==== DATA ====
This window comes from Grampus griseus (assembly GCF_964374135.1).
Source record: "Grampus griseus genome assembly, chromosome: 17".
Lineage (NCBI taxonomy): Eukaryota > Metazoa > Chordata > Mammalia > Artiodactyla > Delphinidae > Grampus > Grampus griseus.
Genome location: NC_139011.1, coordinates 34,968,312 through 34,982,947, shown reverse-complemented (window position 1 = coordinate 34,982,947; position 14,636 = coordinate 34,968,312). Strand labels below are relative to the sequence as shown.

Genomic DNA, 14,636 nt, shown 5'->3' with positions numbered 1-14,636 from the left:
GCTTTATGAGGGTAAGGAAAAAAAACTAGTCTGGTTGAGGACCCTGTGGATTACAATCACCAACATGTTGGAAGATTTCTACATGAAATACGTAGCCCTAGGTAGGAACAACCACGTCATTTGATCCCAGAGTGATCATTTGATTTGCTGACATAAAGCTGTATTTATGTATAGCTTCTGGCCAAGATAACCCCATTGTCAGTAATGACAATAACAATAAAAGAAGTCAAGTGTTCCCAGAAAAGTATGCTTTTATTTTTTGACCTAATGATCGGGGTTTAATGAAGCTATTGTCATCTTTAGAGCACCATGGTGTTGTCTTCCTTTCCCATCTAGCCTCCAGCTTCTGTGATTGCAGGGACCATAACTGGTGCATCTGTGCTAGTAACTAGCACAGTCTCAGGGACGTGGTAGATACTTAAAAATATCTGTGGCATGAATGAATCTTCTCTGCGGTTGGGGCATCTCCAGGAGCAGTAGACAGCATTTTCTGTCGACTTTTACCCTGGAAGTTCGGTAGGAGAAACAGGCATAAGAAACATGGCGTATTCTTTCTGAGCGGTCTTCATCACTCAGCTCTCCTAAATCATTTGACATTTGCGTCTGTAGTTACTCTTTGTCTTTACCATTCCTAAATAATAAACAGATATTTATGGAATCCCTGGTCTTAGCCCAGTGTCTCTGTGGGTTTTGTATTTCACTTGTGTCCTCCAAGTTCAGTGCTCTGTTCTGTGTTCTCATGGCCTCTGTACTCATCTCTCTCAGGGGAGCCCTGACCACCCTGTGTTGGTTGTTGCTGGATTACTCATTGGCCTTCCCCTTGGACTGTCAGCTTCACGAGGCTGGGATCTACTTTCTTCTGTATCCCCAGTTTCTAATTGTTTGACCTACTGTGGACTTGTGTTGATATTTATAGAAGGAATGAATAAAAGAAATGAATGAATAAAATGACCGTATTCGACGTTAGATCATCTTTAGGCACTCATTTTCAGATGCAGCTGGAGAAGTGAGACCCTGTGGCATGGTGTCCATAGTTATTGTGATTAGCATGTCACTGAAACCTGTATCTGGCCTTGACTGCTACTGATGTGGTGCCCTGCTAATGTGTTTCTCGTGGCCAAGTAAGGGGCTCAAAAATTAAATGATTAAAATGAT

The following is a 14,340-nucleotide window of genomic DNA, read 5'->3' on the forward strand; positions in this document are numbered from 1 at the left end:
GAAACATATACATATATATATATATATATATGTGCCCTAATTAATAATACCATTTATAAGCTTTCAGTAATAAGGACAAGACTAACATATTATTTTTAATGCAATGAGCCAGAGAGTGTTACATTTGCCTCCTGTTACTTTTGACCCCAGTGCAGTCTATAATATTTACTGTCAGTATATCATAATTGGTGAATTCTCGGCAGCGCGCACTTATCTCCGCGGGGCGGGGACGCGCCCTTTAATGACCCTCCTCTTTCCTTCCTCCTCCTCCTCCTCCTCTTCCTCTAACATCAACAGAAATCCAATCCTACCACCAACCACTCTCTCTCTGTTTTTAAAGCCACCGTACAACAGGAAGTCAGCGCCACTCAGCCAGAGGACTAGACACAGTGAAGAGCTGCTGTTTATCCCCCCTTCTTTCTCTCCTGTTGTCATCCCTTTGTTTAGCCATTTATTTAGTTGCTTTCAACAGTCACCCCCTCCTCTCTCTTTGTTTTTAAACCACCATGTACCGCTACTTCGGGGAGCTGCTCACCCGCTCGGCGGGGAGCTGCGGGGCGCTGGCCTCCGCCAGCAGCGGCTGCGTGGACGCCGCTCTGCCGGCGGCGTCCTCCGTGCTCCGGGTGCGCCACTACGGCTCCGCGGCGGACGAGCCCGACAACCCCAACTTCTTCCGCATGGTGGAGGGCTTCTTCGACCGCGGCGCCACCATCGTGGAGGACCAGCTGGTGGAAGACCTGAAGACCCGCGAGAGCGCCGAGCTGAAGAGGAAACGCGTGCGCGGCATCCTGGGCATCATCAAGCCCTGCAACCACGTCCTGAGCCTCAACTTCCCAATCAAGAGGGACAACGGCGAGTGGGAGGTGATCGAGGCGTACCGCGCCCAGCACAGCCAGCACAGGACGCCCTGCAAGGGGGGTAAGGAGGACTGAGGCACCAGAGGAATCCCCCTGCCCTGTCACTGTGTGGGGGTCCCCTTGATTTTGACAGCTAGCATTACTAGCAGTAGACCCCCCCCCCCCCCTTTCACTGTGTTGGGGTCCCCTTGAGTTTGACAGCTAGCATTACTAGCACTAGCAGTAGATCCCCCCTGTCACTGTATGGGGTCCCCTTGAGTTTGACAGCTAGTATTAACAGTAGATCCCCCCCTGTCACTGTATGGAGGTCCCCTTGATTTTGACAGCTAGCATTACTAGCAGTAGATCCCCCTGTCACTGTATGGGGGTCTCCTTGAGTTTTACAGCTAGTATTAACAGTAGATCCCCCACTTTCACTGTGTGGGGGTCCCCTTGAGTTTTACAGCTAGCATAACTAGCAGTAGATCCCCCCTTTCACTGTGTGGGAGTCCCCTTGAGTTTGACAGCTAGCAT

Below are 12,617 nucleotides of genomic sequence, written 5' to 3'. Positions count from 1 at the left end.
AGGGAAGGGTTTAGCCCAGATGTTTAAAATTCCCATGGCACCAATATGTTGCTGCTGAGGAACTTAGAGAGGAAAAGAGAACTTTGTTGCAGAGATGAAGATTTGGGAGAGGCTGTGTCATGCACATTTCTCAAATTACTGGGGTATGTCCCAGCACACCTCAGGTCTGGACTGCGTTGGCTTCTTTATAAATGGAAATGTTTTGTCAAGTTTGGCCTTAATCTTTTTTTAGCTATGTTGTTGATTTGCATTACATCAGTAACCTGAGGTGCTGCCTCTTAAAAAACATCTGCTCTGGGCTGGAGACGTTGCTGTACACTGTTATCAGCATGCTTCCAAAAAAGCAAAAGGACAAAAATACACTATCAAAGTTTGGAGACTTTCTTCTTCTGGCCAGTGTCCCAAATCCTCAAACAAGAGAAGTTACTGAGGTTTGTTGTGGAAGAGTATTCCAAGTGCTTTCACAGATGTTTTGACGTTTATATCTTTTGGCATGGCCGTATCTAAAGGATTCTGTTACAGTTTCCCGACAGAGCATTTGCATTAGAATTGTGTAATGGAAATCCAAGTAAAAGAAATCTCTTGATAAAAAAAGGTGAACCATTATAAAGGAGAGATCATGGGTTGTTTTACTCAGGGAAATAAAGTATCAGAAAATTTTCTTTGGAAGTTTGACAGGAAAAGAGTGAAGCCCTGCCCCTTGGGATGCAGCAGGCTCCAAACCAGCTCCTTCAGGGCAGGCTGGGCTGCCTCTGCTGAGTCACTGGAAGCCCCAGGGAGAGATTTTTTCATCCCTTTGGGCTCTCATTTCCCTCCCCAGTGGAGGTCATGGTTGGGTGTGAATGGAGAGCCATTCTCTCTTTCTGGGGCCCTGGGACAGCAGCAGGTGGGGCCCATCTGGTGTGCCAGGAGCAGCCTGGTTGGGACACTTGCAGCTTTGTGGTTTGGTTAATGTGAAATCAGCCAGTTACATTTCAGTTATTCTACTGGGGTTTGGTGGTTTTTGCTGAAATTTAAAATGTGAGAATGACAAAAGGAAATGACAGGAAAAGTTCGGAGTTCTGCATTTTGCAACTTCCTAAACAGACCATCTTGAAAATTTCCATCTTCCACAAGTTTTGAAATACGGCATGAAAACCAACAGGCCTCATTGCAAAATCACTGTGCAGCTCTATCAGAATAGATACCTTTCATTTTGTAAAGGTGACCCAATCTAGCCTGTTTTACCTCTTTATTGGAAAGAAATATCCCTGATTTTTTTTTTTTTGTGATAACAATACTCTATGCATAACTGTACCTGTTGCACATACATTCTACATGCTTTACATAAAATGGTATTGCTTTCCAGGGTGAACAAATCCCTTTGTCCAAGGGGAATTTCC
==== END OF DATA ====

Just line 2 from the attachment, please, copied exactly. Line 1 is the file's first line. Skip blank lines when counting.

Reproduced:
Source record: "Grampus griseus genome assembly, chromosome: 17".